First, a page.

Charlie Brown and Sally are standing at the bus stop. Cars are rushing past them, and Sally asks: “Who are all those people driving in those cars?” Charlie answers, “Those are people going to work.” Sally: “Work?” Charlie: “They used to wait for the school bus like we’re doing. Now they have to go to work every day for the rest of the lives.” “Good grief,” Sally says, “Whose idea was that?” (Charles Schulz, Peanuts, United Press Syndicate, Washington Post, 2.7.91)
Well, Sally, work was God’s idea, but not work as we often experience it. For some people, work dulls the mind and numbs the heart. Every day, it’s the same thing, over and over again: the same people, the same programs, and the same problems; the same reports for the same silly reasons; the same meetings with the same agenda. The sameness of it all, the drudgery and boredom of it all, drives them crazy.
For some people, work is all-consuming; it fills nearly all their waking hours. Amped-up on caffeine and adrenaline, they hurry through 12-14 hour days crammed full of meetings to attend, problems to solve, and decisions to make. They live in a haze of noise and a fog of information from phone calls, emails, tweets, text messages, Facebook posts, news feeds, inter-office emails, and, sometimes, a real letter that comes by snail mail. Some of these hyper-busy people love what they do; they enjoy the sense that they’re making a contribution and making a difference. Others like the “rush” they feel when they are making connections and making things happen.
Though it’s hard to admit, work is also the way some people escape from the confusion and complexity of their lives beyond work. It’s a respectable way to run from problems at home and a way to hide from questions which won’t go away: Why am I here? Why can’t I be happy? What do I really want? Is this all there is?
Work was God’s idea, but not work which turns us into human doings rather than human beings, which lacks meaning and purpose, and which substitutes metrics and money for love and relationships. Instead, the work God intends for us is a partnership with God in caring for creation, for culture, and for our neighbors.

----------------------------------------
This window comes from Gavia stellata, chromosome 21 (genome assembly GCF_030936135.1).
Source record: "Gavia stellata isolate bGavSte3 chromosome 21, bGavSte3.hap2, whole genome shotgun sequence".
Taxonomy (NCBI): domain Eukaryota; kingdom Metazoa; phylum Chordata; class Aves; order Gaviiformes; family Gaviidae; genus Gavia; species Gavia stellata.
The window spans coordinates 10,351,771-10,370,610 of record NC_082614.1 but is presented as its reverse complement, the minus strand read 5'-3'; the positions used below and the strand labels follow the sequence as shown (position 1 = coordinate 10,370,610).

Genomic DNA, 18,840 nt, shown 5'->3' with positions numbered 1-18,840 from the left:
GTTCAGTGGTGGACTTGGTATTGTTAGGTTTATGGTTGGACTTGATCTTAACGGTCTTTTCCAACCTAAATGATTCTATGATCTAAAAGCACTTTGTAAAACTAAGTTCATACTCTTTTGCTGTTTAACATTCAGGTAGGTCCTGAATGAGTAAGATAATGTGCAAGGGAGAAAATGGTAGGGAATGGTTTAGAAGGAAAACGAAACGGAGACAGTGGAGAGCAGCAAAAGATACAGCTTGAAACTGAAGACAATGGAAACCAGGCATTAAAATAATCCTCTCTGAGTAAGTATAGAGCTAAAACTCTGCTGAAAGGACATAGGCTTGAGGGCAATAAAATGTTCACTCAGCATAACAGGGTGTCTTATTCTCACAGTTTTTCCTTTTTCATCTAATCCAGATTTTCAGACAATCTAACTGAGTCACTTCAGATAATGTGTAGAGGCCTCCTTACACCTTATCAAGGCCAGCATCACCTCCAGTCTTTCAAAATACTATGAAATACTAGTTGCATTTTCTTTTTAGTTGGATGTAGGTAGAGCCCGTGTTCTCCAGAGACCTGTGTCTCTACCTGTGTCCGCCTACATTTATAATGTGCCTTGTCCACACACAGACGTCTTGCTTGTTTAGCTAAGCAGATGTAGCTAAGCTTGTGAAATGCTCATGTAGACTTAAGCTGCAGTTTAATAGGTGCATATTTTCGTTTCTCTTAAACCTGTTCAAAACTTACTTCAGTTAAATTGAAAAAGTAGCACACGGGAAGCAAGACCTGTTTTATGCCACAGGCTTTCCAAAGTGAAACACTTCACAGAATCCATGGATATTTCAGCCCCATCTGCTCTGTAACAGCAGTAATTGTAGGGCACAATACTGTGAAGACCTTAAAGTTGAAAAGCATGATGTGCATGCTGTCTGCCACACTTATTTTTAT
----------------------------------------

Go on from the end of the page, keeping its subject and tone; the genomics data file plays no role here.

The creation stories in Genesis tell us that, when God made Adam, God gave Adam work to do: Name the animals (Adam was the original zoologist). Tend the garden (Adam was the first farmer). And, God gave Adam and Eve “dominion” over the earth. As you know, dominion doesn’t mean domination and certainly not exploitation. “Dominion” means something like stewardship. God has entrusted creation into our hands and asks us to care for it wisely and gratefully; to treat it as a gift and not as an entitlement; and to nurture its flourishing for its own sake and the sake of future generations. The work God gives us also includes honoring God’s image in all people, serving them as our neighbors, and developing their potential as God’s children.
Work is a partnership with God, and that partnership is broad and encompassing. Caring for creation, for culture, and for our neighbors requires myriad kinds of work. We need food, clothing, and shelter, so farming, manufacturing, and construction are part of human work. We need to be able to get goods and resources to the places where people live, so engineering and transportation are part of our task. Human beings need justice, peace, and good order, so law and government are part of our work. We need healing, so medicine is our work. We need truth, so science, philosophy and education are our work. We need mercy and compassion, so social work and counseling are part of what we do. We need beauty and meaning, so the arts are part of human labor. We need rest and recreation, so, paradoxically, leisure and entertainment are aspects of human work. And, most of all, we need God, so worship is our first and greatest work. An old and treasured word for worship, one we Baptists don’t use as much as we could, is “liturgy”; it means, simply, “the work of the people.” St. Benedict said: “to pray is to labor and to labor is to pray.”